|Publication number||US5540250 A|
|Application number||US 08/215,845|
|Publication date||Jul 30, 1996|
|Filing date||Mar 22, 1994|
|Priority date||Mar 22, 1994|
|Publication number||08215845, 215845, US 5540250 A, US 5540250A, US-A-5540250, US5540250 A, US5540250A|
|Inventors||Randall J. Mullins|
|Original Assignee||Perfecting Coupling Company|
|Export Citation||BiBTeX, EndNote, RefMan|
|Patent Citations (31), Non-Patent Citations (4), Referenced by (41), Classifications (13), Legal Events (5)|
|External Links: USPTO, USPTO Assignment, Espacenet|
The invention claimed herein relates to quick-disconnect couplings for use in quickly connecting gas fuel supplies to and disconnecting gas fuel supplies from appliances, space heaters, outdoor grills, and the like equipment. These couplings generally are equipped with means for shutting off the fuel when the mating parts of the coupling are disconnected. The invention also relates to quick-disconnect couplings having the additional capability of shutting off the flow of gas fuel to the appliance or other equipment in the event of a fire.
The American Gas Association has published an American National Standard and addenda thereto for acceptable performance for quick-disconnect devices for use with gas fuel at relatively low pressures. Standard Z21.41, entitled Quick-Disconnect Devices For Use With Gas Fuel, was approved on Jan. 16, 1989 by the American National Standards Institute. The Standard sets forth at page 1, among other requirements, that the quick-disconnect devices "shall be equipped with automatic means to shut off the gas when the devices are disconnected." Under the Standard, the mating parts of the quick-disconnect device can be disconnected by manual engagement or by providing opposing separating forces on the coupling members.
The quick-disconnect devices described in the Standard are used in a variety of applications. For example, most restaurants, and virtually all fast food restaurants, use a quick-disconnect coupling in connection with a deep fryer that is heated with natural gas fuel. The deep fryer normally has a hose for receiving fuel that is connected by a quick-disconnect coupling to a source of the fuel.
Problems have arisen in the use of gas fuel for heating deep fryers. Deep fryers heat flammable oils to high temperatures and are prone to frequent fires. Many quick-disconnect couplings that shut off the flow of gas when disconnected are disconnected by hand. Pulling a deep fryer away from a wall for cleaning or other purposes can break the hose connections without disconnecting the coupling members, enabling natural gas to spill out and possibly to ignite.
Other quick-disconnect couplings can be pulled apart by applying opposing separating forces on the coupling members, such as by pulling on an appliance hose where the coupling member on the supply side to the appliance is rigidly mounted. However, many restaurant employees are accustomed to disconnecting the quick-disconnect devices by hand and may not realize under stress that a particular coupling can be disconnected by pulling on the fuel hose or appliance, but may not be disconnectable through manual engagement.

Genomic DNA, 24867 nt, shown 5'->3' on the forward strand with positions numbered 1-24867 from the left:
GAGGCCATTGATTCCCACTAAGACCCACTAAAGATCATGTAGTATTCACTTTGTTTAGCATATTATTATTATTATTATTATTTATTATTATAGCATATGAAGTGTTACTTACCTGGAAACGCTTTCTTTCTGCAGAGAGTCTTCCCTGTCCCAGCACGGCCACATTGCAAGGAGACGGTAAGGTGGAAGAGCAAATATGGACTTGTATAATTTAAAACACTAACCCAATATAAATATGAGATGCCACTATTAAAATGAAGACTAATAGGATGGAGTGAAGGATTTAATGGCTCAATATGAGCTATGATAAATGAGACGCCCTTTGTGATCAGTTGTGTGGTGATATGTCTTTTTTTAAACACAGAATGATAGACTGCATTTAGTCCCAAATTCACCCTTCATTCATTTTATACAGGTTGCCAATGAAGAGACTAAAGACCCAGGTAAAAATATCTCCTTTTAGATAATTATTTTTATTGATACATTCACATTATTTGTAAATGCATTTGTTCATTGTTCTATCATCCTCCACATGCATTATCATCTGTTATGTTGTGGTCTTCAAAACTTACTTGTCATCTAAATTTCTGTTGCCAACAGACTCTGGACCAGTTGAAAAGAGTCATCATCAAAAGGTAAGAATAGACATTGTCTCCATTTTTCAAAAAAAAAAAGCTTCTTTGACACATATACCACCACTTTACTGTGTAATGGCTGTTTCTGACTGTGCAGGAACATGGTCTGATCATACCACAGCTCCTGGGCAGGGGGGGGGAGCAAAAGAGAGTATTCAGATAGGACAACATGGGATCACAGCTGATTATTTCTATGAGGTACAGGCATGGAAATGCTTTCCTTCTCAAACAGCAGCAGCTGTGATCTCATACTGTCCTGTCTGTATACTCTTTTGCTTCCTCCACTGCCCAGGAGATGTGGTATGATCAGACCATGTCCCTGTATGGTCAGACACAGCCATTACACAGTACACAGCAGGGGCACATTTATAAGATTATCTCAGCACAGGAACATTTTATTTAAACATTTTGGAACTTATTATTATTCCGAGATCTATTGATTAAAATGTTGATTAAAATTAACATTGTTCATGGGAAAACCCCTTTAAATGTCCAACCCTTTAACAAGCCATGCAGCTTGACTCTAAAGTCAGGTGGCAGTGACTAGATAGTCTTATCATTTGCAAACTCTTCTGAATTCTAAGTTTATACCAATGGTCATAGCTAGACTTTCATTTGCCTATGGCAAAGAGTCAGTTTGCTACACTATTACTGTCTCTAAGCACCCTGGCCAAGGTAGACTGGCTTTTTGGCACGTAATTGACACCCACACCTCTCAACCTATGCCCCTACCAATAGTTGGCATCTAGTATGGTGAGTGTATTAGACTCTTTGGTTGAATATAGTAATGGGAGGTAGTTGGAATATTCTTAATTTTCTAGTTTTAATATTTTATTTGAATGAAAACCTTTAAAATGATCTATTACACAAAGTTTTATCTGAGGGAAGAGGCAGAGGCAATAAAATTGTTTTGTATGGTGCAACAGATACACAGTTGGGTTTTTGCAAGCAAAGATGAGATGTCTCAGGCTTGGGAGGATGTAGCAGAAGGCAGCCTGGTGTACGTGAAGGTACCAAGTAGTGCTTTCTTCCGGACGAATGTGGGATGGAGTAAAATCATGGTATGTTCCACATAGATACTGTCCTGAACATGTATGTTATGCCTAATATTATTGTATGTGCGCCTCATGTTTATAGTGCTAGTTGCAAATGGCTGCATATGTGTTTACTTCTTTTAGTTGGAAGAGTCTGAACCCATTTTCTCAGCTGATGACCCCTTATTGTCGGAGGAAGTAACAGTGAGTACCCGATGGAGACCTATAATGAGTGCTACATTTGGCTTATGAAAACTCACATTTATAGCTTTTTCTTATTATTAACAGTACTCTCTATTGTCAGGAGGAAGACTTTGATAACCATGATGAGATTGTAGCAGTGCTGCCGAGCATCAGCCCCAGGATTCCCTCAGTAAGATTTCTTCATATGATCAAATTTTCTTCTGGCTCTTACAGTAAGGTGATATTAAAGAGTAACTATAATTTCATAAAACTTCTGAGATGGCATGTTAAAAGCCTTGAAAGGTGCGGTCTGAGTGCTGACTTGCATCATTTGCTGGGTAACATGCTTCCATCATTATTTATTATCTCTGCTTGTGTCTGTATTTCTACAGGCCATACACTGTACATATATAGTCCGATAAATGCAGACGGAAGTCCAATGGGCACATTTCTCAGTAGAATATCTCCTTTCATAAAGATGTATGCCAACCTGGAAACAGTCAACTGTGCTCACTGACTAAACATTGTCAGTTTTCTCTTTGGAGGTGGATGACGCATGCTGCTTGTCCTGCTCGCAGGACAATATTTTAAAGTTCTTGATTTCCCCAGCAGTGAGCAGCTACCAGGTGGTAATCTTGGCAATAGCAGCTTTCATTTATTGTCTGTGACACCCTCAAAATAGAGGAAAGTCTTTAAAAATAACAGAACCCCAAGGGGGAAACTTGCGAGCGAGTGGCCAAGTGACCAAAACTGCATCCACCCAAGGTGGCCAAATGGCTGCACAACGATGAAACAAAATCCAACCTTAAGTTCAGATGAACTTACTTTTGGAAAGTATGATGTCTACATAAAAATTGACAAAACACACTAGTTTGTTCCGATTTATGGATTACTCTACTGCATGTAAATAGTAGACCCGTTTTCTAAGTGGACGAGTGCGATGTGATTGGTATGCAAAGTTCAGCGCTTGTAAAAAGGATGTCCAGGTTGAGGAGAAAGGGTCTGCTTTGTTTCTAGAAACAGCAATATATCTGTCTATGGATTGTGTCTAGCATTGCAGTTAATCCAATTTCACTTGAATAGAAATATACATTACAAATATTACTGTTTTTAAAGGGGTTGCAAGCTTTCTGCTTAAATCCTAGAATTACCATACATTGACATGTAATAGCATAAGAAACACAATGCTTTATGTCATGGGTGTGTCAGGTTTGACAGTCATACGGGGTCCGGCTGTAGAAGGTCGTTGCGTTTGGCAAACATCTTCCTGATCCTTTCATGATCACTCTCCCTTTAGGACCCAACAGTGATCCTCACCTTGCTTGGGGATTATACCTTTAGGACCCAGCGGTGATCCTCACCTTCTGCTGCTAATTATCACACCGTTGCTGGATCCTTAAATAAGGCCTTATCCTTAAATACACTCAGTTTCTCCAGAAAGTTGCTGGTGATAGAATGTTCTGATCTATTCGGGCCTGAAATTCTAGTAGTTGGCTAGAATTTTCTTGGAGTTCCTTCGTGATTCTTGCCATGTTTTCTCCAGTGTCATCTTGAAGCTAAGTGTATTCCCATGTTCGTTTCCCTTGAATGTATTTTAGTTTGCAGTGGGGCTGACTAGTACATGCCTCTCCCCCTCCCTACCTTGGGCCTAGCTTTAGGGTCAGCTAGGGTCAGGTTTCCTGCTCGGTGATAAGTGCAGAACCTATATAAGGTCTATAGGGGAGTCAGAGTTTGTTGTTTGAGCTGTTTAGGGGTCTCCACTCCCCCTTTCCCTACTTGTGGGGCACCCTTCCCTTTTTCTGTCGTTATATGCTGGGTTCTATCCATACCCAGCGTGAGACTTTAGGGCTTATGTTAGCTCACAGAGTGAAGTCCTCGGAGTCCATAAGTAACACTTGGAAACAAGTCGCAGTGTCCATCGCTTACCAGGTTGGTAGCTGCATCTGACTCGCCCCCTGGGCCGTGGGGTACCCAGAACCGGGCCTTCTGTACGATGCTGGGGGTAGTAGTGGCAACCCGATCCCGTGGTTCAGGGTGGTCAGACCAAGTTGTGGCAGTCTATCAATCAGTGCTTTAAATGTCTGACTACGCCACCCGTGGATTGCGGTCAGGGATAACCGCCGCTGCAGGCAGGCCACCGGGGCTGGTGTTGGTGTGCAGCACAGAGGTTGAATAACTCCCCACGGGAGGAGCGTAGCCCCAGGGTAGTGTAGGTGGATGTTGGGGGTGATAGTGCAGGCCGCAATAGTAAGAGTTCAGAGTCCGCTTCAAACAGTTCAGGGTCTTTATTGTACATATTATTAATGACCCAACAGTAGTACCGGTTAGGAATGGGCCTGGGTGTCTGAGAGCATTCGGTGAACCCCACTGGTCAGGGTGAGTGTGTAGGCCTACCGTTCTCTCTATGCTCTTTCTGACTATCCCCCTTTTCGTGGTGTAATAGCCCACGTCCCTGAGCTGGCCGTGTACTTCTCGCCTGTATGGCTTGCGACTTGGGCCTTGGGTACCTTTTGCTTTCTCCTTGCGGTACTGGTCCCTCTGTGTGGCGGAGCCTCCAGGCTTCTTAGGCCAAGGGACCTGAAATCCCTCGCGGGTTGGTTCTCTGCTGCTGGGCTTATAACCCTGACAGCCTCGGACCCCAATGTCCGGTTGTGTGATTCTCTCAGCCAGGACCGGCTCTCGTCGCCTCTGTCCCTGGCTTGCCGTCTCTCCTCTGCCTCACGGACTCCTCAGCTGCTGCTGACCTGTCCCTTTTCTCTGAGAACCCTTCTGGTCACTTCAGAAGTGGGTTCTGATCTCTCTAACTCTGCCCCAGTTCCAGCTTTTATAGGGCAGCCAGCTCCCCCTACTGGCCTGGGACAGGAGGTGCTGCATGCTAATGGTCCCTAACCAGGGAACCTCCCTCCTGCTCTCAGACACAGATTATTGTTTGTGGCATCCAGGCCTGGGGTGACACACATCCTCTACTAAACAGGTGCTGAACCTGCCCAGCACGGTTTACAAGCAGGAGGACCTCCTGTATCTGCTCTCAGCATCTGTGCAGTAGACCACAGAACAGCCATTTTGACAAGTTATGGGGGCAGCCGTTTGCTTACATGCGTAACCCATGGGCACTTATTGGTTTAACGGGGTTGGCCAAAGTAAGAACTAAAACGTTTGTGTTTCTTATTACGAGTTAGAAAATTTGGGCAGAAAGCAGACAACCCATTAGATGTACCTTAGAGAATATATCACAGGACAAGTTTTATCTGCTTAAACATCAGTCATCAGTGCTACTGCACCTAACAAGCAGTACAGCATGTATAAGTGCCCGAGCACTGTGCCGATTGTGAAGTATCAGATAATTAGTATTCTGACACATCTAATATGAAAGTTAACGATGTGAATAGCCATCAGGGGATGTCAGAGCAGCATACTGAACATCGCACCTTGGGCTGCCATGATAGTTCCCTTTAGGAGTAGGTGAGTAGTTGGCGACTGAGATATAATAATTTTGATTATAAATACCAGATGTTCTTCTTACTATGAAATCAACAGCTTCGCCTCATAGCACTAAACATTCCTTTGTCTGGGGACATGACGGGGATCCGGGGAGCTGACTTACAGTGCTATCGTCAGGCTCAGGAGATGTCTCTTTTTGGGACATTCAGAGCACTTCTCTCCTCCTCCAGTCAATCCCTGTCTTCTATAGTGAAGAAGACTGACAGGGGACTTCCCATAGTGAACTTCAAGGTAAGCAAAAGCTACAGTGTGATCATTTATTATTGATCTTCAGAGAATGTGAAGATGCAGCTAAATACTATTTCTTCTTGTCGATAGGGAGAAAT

The presence of a gas line through which gas is flowing in an area prone to frequent fires causes some concern beyond shutting off the supply of gas in the event that the appliance is disconnected from the fuel source. When a fire or other sudden heat rise condition occurs, then it is desirable to shut off the flow of gas whether or not the mating parts of the quick-disconnect device are separated. A danger exits that the fuel source could be ignited when the appliance and the fuel source are connected and fuel is flowing. The fuel could exacerbate an existing fire or result in an explosion.
Several patents describe various quick-disconnect devices for use in gas fuel supply lines for appliances such as deep fryers, space heaters, outdoor grills, and the like, that provide a means for shutting off the flow of gas fuel in the event of a fire or other sudden heat rise condition. For example, Gailey U.S. Pat. No. 4,825,893 relates to a coupling with a socket assembly that has a heat fusible element to enable a mating plug to be withdrawn from the socket assembly and gas flow to stop on exposure to excessive heat. The heat fusible portion of the retaining assembly can be the retaining element or the sleeve. When the fusible element is exposed to heat and fails, then the plug is ejected from the socket by a spring biased valve. The valve shuts off the flow of gas. In normal operation, the sleeve is axially retracted by hand to release the retaining elements for inserting the plug for coupling with the socket and for releasing the plug for withdrawal. Pull-to-disconnect features are not disclosed.